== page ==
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      My Brother’s Keeper? : Compassion Predicts Generosity More Among Less Religious Individuals

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          Prosocial behavior: multilevel perspectives.

          Current research on prosocial behavior covers a broad and diverse range of phenomena. We argue that this large research literature can be best organized and understood from a multilevel perspective. We identify three levels of analysis of prosocial behavior: (a) the "meso" level--the study of helper-recipient dyads in the context of a specific situation; (b) the micro level--the study of the origins of prosocial tendencies and the sources of variation in these tendencies; and (c) the macro level--the study of prosocial actions that occur within the context of groups and large organizations. We present research at each level and discuss similarities and differences across levels. Finally, we consider ways in which theory and research at these three levels of analysis might be combined in future intra- and interdisciplinary research on prosocial behavior.
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            Having less, giving more: the influence of social class on prosocial behavior.

            Lower social class (or socioeconomic status) is associated with fewer resources, greater exposure to threat, and a reduced sense of personal control. Given these life circumstances, one might expect lower class individuals to engage in less prosocial behavior, prioritizing self-interest over the welfare of others. The authors hypothesized, by contrast, that lower class individuals orient to the welfare of others as a means to adapt to their more hostile environments and that this orientation gives rise to greater prosocial behavior. Across 4 studies, lower class individuals proved to be more generous (Study 1), charitable (Study 2), trusting (Study 3), and helpful (Study 4) compared with their upper class counterparts. Mediator and moderator data showed that lower class individuals acted in a more prosocial fashion because of a greater commitment to egalitarian values and feelings of compassion. Implications for social class, prosocial behavior, and economic inequality are discussed.
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              God is watching you: priming God concepts increases prosocial behavior in an anonymous economic game.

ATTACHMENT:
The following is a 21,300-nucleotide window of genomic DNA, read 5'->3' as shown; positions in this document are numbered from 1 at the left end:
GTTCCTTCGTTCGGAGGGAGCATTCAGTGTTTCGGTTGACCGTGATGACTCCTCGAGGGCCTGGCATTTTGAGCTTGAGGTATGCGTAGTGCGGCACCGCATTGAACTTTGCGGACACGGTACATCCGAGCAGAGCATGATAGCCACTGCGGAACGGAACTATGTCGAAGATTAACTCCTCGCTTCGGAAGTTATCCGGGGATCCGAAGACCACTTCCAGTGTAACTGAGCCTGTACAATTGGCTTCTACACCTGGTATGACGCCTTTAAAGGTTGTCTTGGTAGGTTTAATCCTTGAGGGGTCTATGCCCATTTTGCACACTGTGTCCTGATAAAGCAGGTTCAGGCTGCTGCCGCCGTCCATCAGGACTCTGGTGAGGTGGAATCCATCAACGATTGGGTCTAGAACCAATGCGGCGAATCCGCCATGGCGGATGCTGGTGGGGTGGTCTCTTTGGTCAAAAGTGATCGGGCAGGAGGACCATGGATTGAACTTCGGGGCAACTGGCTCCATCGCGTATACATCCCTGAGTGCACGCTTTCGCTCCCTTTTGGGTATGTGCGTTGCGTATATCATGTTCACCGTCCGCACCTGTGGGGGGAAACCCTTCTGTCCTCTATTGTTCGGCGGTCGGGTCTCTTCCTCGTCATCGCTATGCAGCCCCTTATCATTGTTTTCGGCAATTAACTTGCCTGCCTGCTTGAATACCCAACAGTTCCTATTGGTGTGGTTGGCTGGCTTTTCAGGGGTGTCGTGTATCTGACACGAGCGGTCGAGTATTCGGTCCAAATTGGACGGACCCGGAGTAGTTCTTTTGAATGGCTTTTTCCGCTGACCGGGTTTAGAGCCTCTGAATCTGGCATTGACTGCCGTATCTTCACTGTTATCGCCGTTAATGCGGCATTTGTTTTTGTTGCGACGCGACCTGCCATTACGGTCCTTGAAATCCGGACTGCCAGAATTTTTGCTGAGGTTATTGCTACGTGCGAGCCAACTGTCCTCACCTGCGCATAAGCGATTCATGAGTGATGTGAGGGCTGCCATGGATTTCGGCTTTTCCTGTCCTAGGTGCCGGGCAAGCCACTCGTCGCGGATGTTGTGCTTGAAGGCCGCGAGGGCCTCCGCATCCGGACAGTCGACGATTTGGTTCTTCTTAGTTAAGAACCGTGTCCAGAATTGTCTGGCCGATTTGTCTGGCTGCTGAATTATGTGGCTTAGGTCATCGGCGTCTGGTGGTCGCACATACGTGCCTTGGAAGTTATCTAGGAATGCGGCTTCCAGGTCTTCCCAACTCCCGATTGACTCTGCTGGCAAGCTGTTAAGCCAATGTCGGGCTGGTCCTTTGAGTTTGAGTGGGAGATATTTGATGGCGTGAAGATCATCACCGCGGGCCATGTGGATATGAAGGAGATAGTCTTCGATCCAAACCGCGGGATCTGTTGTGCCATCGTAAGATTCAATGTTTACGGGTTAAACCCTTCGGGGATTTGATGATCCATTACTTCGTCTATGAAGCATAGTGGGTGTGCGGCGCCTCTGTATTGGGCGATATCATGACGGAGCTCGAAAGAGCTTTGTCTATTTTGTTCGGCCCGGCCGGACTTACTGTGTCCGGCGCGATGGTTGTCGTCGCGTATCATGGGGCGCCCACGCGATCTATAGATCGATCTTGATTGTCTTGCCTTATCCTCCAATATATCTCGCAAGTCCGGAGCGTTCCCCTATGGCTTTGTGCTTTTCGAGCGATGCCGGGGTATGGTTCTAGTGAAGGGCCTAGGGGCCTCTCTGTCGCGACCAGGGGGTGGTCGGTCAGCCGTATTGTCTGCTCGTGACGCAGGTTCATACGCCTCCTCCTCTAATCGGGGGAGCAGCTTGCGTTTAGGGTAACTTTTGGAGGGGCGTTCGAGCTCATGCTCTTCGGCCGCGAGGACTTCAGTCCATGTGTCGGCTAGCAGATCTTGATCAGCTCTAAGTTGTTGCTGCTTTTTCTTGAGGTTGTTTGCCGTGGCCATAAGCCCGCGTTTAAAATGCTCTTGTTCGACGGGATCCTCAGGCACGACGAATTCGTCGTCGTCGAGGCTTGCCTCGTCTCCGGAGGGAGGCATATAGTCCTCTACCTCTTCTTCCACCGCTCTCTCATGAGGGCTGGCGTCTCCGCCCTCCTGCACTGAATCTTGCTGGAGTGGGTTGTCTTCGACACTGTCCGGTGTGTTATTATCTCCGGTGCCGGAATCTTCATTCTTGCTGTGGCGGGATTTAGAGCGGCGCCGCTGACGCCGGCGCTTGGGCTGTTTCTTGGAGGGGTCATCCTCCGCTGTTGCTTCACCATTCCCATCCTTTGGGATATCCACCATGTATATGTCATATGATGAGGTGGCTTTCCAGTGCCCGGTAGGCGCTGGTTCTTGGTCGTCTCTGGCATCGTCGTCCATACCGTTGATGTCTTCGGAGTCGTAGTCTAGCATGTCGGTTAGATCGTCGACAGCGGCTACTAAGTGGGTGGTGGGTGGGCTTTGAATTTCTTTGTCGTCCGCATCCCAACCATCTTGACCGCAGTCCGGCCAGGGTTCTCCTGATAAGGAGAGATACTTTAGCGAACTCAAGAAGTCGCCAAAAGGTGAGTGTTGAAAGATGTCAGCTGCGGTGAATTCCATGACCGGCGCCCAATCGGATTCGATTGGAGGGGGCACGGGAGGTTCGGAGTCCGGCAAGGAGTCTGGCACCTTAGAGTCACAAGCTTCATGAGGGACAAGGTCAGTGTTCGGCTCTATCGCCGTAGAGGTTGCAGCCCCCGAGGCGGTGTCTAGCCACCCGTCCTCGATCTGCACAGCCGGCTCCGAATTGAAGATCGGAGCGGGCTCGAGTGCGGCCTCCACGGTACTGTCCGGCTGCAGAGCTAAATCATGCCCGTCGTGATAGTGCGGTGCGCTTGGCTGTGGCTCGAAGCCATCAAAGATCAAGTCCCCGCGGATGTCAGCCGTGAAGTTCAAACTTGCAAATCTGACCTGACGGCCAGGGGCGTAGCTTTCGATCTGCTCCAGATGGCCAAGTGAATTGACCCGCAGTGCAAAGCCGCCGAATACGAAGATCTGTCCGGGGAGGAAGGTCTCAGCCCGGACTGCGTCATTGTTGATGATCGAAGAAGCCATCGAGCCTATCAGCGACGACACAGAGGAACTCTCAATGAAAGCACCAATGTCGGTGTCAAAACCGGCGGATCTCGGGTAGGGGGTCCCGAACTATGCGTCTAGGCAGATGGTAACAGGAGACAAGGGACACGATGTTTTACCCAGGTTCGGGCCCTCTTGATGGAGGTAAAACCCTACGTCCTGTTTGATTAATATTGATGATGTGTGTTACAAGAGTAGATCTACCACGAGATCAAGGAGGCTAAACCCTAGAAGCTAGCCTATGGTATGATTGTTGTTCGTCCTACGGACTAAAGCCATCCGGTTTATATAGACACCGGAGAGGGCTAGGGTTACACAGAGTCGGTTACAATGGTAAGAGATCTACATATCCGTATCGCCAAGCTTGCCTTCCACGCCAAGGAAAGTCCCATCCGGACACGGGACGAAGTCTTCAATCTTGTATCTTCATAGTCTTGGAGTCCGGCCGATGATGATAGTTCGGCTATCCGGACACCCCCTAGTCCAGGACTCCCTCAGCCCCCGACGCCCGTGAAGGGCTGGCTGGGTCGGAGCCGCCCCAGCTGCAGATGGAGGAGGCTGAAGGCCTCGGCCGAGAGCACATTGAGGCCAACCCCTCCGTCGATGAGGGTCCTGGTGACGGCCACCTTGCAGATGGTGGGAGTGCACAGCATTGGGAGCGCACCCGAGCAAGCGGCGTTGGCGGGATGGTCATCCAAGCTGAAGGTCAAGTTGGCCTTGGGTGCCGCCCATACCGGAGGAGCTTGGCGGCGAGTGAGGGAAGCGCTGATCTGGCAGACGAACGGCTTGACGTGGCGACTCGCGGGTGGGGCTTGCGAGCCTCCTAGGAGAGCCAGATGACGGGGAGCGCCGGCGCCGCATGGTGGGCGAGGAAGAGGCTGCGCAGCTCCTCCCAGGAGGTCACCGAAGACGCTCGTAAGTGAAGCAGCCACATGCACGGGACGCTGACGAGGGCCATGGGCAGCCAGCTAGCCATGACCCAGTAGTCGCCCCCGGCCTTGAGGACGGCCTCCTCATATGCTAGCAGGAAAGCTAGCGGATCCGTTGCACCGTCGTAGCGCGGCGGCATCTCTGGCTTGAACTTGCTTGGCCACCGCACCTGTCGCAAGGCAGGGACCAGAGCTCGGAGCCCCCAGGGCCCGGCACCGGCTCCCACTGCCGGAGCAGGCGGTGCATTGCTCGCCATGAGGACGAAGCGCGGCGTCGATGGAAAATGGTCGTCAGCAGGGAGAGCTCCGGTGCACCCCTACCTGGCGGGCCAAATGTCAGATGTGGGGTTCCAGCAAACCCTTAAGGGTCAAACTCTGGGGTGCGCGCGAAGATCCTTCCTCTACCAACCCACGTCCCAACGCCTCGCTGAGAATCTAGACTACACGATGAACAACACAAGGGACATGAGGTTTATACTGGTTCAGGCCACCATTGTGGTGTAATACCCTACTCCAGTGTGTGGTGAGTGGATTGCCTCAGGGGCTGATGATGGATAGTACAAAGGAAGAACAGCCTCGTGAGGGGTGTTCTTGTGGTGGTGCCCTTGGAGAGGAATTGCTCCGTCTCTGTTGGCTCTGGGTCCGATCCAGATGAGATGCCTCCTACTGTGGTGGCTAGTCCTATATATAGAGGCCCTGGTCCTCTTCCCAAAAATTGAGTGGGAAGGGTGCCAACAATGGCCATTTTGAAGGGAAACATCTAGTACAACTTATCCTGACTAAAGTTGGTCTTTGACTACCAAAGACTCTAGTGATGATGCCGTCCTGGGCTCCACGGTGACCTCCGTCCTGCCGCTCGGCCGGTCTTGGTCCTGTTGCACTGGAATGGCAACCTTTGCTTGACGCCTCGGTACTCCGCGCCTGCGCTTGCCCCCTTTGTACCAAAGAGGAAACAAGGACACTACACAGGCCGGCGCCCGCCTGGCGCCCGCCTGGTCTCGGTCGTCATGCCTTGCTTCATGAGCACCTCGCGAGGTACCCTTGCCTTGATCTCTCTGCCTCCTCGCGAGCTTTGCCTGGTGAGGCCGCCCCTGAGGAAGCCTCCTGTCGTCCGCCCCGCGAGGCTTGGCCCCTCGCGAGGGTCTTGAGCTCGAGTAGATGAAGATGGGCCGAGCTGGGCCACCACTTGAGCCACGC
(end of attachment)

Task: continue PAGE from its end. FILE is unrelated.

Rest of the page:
We present two studies aimed at resolving experimentally whether religion increases prosocial behavior in the anonymous dictator game. Subjects allocated more money to anonymous strangers when God concepts were implicitly activated than when neutral or no concepts were activated. This effect was at least as large as that obtained when concepts associated with secular moral institutions were primed. A trait measure of self-reported religiosity did not seem to be associated with prosocial behavior. We discuss different possible mechanisms that may underlie this effect, focusing on the hypotheses that the religious prime had an ideomotor effect on generosity or that it activated a felt presence of supernatural watchers. We then discuss implications for theories positing religion as a facilitator of the emergence of early large-scale societies of cooperators.
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                Author and article information

                Journal
                Social Psychological and Personality Science
                Social Psychological and Personality Science
                SAGE Publications
                1948-5506
                1948-5514
                January 2013
                January 2013
                : 4
                : 1
                : 31-38
                Article
                10.1177/1948550612444137
                d1589924-5f80-4683-b23a-0d55d14c77e8
                © 2013
                History

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